China's Aug auto sales jump 32% with strong EV demand

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SHANGHAI, Sept 9 (Reuters) - China's auto sales reached 2.38 million units in August, increasing 32.1% from a year ago, as they extended a recovery led by electric vehicles (EV) whose sales have been boosted by government incentives.

Sales for the first eight months were 1.7% higher than the same period in 2021, data from the China Association of Automobile Manufacturers (CAAM) showed on Friday.

August sales of new energy vehicles, which include pure electric vehicles, plug-in hybrids and hydrogen fuel-cell vehicles, increased 100% from the previous year.

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CAAM tracks broader auto sales including passenger vehicles, buses and trucks while the China Passenger Car Association, which reported July sales on Thursday, focuses on retail sales of cars.

China's vehicle exports also increased 65% from a year ago, CAAM added, with electric vehicles accounting for 27% of them.

FILE PHOTO: Cars drive on the road during the morning rush hour in Beijing, China, July 2, 2019. REUTERS/Jason Lee/File Photo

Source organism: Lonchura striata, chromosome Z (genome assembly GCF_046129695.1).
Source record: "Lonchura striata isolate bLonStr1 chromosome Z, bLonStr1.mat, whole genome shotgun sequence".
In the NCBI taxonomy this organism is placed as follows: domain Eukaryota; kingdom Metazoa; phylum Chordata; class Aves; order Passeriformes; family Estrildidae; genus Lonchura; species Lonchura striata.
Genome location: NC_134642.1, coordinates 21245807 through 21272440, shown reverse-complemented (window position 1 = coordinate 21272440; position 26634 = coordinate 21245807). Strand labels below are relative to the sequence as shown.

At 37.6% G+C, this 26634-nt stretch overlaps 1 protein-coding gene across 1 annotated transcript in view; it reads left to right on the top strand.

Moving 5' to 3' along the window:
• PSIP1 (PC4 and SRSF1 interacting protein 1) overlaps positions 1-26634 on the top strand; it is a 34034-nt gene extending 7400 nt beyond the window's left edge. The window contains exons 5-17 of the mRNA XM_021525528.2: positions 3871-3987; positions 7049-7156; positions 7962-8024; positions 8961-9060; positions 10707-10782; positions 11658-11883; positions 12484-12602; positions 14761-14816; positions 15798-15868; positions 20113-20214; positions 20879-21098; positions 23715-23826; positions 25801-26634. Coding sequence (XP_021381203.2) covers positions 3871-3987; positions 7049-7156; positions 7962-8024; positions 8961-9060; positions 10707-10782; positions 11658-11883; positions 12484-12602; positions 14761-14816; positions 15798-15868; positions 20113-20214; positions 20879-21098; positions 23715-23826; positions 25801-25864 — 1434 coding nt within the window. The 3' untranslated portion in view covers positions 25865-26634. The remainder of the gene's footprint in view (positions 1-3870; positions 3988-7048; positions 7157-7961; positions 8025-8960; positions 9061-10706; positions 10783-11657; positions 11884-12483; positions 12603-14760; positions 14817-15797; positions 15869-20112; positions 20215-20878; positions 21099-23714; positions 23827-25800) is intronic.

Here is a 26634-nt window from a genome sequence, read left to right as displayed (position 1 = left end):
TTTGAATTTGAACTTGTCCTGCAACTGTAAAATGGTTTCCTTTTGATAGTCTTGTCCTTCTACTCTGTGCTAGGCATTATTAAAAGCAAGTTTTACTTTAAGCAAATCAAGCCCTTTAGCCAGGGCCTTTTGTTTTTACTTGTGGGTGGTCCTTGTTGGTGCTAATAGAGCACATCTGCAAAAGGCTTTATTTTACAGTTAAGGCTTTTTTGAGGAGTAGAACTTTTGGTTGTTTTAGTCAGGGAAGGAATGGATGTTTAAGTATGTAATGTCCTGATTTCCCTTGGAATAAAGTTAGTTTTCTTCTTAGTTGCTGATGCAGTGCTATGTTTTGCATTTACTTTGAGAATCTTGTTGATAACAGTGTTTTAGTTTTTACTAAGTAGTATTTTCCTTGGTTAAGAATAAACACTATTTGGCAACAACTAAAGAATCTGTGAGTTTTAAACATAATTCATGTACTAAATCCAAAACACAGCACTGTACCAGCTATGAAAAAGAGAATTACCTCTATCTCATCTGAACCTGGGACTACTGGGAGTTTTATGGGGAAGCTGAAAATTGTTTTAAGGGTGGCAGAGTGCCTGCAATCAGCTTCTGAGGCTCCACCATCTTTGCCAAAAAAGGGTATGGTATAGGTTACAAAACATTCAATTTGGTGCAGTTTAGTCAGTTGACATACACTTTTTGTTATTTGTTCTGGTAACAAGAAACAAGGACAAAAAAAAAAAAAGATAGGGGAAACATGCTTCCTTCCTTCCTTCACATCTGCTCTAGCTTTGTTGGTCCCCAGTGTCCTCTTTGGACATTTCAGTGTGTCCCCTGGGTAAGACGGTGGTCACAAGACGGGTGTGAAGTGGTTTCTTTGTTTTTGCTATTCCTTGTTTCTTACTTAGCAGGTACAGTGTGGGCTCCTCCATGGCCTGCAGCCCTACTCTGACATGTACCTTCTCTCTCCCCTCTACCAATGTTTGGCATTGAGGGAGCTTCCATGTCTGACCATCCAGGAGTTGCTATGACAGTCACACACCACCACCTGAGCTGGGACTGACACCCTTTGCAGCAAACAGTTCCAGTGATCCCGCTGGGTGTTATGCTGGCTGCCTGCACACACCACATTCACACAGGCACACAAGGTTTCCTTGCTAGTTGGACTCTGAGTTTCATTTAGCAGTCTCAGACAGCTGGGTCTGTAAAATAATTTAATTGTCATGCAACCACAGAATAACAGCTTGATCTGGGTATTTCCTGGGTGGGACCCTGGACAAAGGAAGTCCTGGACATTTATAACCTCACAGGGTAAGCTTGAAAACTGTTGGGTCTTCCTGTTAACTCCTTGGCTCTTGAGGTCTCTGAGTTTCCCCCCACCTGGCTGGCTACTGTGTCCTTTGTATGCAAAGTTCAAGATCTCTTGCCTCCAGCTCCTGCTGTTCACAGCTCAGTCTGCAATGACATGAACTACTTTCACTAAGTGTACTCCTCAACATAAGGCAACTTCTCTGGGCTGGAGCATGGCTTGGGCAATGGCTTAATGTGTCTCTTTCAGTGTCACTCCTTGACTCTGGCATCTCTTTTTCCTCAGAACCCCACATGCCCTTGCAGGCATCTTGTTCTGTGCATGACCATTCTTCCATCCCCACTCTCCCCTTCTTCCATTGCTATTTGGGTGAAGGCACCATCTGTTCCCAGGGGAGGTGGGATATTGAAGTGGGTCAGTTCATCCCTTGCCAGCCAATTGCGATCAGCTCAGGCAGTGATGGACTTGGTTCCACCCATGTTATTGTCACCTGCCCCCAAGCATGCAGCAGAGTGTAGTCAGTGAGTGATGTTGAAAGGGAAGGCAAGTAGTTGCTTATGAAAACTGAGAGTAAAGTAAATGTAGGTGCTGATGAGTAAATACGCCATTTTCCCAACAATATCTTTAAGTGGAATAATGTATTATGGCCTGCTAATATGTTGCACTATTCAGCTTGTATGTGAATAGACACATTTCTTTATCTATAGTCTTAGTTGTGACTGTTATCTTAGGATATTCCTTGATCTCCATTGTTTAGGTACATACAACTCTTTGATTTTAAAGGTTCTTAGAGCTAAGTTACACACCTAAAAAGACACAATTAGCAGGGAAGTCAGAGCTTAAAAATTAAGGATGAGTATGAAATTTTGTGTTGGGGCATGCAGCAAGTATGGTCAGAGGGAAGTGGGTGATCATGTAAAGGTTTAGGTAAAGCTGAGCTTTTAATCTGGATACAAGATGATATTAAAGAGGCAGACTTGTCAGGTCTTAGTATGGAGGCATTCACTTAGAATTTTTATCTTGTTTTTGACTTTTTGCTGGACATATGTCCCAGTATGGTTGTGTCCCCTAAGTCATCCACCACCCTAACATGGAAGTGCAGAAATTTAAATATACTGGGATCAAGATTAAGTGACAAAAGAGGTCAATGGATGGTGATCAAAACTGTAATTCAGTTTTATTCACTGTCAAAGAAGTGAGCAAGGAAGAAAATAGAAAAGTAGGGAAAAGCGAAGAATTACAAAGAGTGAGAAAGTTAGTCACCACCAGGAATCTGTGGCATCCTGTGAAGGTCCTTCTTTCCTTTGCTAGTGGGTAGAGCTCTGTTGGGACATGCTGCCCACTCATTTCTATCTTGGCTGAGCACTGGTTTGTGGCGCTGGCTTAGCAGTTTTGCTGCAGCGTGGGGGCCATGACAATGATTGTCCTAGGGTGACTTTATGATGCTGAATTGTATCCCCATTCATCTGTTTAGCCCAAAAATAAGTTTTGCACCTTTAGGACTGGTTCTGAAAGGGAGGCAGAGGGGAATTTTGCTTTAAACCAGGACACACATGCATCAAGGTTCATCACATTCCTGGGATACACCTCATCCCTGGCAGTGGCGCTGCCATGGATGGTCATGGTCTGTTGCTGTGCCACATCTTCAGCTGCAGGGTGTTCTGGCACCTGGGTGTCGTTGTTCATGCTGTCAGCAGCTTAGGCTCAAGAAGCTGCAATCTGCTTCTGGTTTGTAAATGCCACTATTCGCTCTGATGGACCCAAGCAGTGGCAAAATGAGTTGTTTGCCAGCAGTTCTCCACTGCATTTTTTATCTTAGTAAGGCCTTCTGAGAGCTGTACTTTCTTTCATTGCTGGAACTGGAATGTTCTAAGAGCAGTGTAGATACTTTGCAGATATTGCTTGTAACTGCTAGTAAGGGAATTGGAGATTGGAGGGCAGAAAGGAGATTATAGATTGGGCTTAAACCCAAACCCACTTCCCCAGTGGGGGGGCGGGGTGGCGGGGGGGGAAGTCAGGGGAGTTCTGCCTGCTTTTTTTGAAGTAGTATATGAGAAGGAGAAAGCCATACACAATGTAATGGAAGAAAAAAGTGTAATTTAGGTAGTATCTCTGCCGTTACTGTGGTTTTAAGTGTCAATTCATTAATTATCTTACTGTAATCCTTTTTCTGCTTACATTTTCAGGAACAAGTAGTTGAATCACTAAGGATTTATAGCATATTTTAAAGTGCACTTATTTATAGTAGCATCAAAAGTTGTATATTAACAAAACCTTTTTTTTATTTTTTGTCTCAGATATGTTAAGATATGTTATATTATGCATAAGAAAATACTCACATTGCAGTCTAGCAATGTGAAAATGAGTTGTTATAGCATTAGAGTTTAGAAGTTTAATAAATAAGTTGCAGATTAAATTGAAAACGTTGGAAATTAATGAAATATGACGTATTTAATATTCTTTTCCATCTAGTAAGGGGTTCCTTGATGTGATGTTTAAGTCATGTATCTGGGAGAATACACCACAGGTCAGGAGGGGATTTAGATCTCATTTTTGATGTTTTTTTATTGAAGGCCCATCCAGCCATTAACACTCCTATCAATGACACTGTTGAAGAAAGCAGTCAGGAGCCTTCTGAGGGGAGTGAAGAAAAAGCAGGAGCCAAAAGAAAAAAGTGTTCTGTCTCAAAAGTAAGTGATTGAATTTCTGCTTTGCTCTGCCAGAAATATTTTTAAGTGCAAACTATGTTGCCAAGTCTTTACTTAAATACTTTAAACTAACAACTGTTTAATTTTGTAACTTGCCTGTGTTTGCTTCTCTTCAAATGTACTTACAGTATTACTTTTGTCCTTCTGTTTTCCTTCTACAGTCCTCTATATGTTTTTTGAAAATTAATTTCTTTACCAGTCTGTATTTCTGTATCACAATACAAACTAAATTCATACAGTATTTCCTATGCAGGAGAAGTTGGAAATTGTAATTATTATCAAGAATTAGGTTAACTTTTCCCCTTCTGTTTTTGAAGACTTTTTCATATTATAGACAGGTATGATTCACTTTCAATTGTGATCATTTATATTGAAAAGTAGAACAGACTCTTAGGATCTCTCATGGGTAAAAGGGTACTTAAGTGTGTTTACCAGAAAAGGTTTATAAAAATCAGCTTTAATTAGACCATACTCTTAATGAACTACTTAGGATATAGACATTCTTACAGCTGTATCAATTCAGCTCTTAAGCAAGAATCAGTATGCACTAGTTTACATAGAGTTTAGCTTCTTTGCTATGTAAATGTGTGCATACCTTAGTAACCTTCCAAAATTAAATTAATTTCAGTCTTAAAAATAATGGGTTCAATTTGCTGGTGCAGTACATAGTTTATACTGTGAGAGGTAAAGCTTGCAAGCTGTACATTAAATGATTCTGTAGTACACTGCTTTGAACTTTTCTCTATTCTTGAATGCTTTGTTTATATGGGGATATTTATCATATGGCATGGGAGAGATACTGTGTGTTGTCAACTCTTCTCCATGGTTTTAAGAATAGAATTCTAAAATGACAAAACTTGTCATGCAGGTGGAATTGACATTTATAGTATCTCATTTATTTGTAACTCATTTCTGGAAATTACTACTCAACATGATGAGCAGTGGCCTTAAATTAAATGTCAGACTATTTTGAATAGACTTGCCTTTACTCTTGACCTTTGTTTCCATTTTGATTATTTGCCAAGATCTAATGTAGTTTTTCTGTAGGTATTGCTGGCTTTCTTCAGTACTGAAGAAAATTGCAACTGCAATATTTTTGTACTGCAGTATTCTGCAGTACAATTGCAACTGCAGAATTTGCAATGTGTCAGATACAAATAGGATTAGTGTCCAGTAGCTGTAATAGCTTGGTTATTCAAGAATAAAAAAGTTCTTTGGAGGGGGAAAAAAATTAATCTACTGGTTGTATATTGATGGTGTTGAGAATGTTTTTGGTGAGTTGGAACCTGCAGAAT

August sales, however, were 1.5% lower than July, as power restrictions affected production of automakers and China's longest and most intense heatwave since records began in 1961 reduced customer visits to showrooms.

With the economy sputtering, China has tried to revive auto demand with incentives such as a lower sales tax for small-engine vehicles and subsidies to spur trade-ins of gasoline vehicles for electric ones.

But more cities including Shenzhen and Chengdu have imposed fresh lockdowns as Beijing sticks to its "dynamic zero" COVID policy to stamp out every infection chain.

Those measures are weighing on the industry again with automakers such as Volvo (VOLCARb.ST), Toyota (7203.T) and Volkswagen (VOWG_p.DE) either suspending production or putting their factories into closed-loop systems, which generally still impacts output.

The sector was hit hard earlier in the year, with months of stringent lockdowns in the major manufacturing hubs of Shanghai and Changchun.

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Reporting by Zhang Yan, Brenda Goh and Beijing Newsroom; Editing by Kim Coghill

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